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Reggae Legend

Reggae was launched in Jamaica in the late 1960s in a context of strong competition among small music producers.
It is the fruit of many encounters and crossbreeding: evolution of ska then rocksteady, it finds its roots in the rhythms and white colonial music that we played slaves (polka, mazurka, scottish, quadrille but also musics of military types with fifes and drums), the cultural and musical forms of the 19th century such as Kumina, Junkanoo (en) or Revival Zion which translate into traditional Caribbean music (mento then calypso), but is also very influenced by Rhythm and blues, jazz and soul music (American music was very popular in Jamaica at the time).

To these influences is added those of African music, the Rasta movement and Nyabinghi songs, which use drums derived from Afro-Jamaican Buru ceremonies.

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This interbreeding will not stop there: nowadays, many styles are inspired, integrate or take up the reggae style around the world. Reggae is now universal music, as its main ambassador, Bob Marley, wished.

The term appeared in 1968 in Jamaica, but its origin is controversial. It could come from the Jamaican English word, “streggae”, which indicates a poorly dressed or under-dressed person, and from there, prostitutes11; this word would have been modified by a Jamaican radio station at the time.

This etymology is also provided by the great reggae producer Bunny Lee who explains it to the musician and musicologist specialist of Jamaica Bruno Blum in the film Get Up Stand Up, the history of reggae, specifying that the radios had not liked the derogatory word "streggae".

During the winter of 1968, the measured Rocksteady rhythm gave way to a faster, more playful, more dancing sound.

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Reggae was born. Toots (Toots Hibbert) announced this new sound with the precursor title Do the Reggay, a complex monster with groove advertising “the new dance that was spreading in the city.” Toots wanted to “do Reggae, with you!”
From 1969 to 1971 Toots could not go wrong when recording for Leslie Kong. With the Beverley’s All-Stars (Jackie Jackson, Winston Wright, Hux Brown, Rad Bryan, Paul Douglas and Winston Grennan), a constant core of musicians and the brilliant harmony of the Maytals, Toots wrote and sang in his inimitable voice on every conceivable voice.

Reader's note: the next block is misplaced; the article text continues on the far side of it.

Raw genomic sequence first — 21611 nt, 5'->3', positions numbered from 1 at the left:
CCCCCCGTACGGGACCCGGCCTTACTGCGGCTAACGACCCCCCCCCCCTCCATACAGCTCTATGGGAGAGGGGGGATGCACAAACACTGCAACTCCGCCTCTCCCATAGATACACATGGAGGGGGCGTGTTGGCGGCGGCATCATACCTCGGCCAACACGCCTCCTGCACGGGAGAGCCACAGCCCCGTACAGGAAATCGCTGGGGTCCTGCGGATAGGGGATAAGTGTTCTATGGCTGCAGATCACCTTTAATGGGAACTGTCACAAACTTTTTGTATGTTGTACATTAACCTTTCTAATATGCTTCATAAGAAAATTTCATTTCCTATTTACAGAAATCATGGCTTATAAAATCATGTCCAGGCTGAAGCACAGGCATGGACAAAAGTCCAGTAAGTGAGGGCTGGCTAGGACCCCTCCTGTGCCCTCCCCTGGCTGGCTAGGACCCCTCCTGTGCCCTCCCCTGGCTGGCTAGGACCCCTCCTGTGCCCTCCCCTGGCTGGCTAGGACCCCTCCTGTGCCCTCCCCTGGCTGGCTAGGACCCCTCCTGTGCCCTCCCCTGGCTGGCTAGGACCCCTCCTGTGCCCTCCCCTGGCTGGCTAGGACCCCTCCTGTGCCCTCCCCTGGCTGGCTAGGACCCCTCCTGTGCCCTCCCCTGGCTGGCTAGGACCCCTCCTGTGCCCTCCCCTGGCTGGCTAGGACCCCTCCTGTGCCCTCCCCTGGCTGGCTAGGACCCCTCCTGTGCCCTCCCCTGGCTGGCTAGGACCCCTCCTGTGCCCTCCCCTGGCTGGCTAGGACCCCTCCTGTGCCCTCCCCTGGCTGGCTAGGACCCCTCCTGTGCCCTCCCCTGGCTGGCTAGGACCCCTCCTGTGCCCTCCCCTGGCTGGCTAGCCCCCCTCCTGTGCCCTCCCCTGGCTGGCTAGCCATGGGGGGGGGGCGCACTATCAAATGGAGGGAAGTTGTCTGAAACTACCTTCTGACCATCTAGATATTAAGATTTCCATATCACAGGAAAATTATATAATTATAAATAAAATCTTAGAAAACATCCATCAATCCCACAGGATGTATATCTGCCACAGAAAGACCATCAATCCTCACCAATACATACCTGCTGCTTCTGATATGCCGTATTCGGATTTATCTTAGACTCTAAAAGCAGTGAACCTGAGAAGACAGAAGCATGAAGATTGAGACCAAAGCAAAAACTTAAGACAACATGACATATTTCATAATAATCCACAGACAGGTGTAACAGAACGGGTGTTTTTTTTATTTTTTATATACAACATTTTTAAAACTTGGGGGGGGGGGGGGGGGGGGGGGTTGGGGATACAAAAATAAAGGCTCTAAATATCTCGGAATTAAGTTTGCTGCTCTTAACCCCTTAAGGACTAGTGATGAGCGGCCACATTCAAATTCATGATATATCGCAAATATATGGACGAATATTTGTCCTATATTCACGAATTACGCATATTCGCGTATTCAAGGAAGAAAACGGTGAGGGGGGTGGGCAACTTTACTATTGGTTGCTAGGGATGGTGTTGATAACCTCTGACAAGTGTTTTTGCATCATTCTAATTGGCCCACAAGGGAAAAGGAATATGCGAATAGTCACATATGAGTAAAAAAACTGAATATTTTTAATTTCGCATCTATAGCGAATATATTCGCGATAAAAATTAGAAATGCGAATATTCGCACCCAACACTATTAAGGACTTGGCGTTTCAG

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Lovers rock, launched in London in the mid-1970s, defines a soft reggae, with a less marked rhythm, which speaks of love and sentimental situations and is opposed in this way to reggae roots. It has become synonymous with "romantic" reggae, the most representative Jamaican figures of which are Gregory Isaacs, John Holt, Dennis Brown and Freddie McGregor.

The Skinhead reggae differs from rocksteady by a faster tempo, an often doubled organ skank and a funk influence in the bass playing while the drums marked the third beat with a measure of four beats, like the rocksteady (in ska, it was the second and fourth beat)

The New roots (year 1995) marks the beginning of the "new-roots" wave started the previous year by the death of singer Garnett Silk.

In terms of texts, the new roots, also called dancehall roots, indicates the return of the fashion for conscious and "cultural" texts (less present since the second half of the 1980s where the most prominent texts often dealt with ambiguous firearms or sex) in Jamaican reggae, under the revival of Rasta influence.

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Early Reggae  ·  Lovers rock   ·   New roots   ·   One-drop   ·   Skinhead reggae   ·   

Ragga   ·   Reggae fusion   ·   Reggae rock   ·   Rocksteady   ·  

Roots reggae   ·   Rub-a-dub


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